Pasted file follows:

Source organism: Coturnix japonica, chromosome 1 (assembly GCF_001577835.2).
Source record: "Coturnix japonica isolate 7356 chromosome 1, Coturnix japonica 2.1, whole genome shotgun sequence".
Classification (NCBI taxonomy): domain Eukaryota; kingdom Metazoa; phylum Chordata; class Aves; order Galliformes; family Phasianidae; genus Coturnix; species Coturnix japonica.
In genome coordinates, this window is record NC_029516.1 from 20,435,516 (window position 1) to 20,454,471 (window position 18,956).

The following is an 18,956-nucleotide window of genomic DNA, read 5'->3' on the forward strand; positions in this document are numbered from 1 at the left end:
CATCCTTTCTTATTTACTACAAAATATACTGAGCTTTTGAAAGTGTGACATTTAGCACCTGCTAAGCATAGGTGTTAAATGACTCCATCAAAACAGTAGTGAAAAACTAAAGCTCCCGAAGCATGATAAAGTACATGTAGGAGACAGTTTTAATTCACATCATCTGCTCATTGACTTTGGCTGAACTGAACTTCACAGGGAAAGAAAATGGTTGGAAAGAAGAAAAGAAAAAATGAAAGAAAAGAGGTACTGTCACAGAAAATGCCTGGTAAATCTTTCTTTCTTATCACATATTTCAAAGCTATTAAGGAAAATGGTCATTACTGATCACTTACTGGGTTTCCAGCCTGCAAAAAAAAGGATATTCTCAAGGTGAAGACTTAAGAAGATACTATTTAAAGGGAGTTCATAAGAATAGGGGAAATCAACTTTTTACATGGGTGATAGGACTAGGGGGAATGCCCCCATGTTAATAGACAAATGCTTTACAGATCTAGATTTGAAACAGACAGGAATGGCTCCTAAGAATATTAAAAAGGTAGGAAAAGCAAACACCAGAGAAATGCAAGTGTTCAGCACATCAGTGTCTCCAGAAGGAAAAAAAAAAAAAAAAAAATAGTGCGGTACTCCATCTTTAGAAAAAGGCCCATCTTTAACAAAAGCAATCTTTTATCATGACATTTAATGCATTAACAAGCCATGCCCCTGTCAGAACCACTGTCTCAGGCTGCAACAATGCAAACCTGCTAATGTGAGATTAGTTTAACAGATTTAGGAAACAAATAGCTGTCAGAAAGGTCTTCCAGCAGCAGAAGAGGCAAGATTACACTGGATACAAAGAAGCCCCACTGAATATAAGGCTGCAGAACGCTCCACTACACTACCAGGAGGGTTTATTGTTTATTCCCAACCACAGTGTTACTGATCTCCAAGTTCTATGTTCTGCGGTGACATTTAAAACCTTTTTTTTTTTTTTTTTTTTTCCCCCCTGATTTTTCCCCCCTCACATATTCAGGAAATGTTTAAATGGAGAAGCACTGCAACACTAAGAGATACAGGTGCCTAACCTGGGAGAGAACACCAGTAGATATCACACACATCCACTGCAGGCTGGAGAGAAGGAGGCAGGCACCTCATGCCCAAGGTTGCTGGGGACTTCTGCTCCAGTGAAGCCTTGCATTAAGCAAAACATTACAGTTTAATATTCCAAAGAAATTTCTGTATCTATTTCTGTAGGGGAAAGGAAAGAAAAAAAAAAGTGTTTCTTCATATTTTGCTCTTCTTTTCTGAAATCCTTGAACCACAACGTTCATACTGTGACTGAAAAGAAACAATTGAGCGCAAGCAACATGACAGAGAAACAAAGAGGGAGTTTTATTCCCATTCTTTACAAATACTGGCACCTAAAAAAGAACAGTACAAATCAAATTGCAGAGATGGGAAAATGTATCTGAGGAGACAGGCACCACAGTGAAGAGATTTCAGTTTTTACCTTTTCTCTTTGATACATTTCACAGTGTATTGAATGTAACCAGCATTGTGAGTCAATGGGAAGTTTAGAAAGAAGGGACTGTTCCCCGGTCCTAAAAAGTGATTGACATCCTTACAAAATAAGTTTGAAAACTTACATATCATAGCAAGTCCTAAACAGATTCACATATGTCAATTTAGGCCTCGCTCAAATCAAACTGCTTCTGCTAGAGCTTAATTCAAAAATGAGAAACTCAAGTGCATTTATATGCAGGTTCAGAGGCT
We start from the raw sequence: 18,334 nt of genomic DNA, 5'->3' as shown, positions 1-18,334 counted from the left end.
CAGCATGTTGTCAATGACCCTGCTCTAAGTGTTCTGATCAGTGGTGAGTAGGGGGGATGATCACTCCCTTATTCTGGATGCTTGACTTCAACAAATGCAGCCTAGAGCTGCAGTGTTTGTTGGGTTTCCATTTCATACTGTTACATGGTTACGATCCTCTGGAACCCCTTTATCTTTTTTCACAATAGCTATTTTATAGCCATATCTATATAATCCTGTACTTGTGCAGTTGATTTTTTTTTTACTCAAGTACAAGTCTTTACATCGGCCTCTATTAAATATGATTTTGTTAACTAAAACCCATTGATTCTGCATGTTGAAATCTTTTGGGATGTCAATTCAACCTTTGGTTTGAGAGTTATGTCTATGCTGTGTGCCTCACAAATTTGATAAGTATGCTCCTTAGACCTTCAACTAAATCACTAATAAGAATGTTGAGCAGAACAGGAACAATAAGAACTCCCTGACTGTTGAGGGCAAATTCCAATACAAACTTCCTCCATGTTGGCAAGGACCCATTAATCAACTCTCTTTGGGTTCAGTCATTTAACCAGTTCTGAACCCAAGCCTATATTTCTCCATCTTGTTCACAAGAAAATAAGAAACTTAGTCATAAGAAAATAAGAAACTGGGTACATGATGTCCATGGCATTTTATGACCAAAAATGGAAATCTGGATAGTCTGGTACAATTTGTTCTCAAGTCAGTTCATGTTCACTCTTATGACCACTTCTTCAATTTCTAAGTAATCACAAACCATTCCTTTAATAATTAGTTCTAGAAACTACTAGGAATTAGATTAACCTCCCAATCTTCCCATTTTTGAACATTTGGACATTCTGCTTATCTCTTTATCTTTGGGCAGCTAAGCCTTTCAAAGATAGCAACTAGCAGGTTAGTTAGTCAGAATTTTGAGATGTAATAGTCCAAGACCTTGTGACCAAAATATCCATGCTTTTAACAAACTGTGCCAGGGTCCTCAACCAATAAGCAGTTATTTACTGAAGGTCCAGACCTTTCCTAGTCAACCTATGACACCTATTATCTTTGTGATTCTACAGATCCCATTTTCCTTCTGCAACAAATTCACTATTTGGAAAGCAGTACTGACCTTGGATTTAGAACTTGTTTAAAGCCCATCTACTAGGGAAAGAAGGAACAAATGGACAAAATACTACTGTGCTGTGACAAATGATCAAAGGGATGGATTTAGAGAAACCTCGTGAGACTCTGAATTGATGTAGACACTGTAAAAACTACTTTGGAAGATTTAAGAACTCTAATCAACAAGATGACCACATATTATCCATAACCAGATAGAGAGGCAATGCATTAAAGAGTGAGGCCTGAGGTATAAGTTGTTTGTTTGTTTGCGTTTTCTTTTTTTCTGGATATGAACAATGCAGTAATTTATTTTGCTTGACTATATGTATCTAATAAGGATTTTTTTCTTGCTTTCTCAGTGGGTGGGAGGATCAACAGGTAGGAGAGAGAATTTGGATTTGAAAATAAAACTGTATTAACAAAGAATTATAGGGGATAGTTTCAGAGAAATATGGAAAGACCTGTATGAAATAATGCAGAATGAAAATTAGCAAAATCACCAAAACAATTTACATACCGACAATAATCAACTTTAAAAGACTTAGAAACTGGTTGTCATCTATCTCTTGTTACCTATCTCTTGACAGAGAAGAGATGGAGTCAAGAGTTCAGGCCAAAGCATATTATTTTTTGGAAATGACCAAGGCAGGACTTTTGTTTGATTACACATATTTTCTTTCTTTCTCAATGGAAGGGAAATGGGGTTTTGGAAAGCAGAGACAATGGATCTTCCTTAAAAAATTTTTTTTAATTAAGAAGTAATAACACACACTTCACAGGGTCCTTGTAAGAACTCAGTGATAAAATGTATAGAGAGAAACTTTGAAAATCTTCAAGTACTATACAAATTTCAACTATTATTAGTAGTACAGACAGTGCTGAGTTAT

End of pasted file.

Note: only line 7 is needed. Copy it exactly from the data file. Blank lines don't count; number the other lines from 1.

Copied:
We start from the raw sequence: 18,334 nt of genomic DNA, 5'->3' as shown, positions 1-18,334 counted from the left end.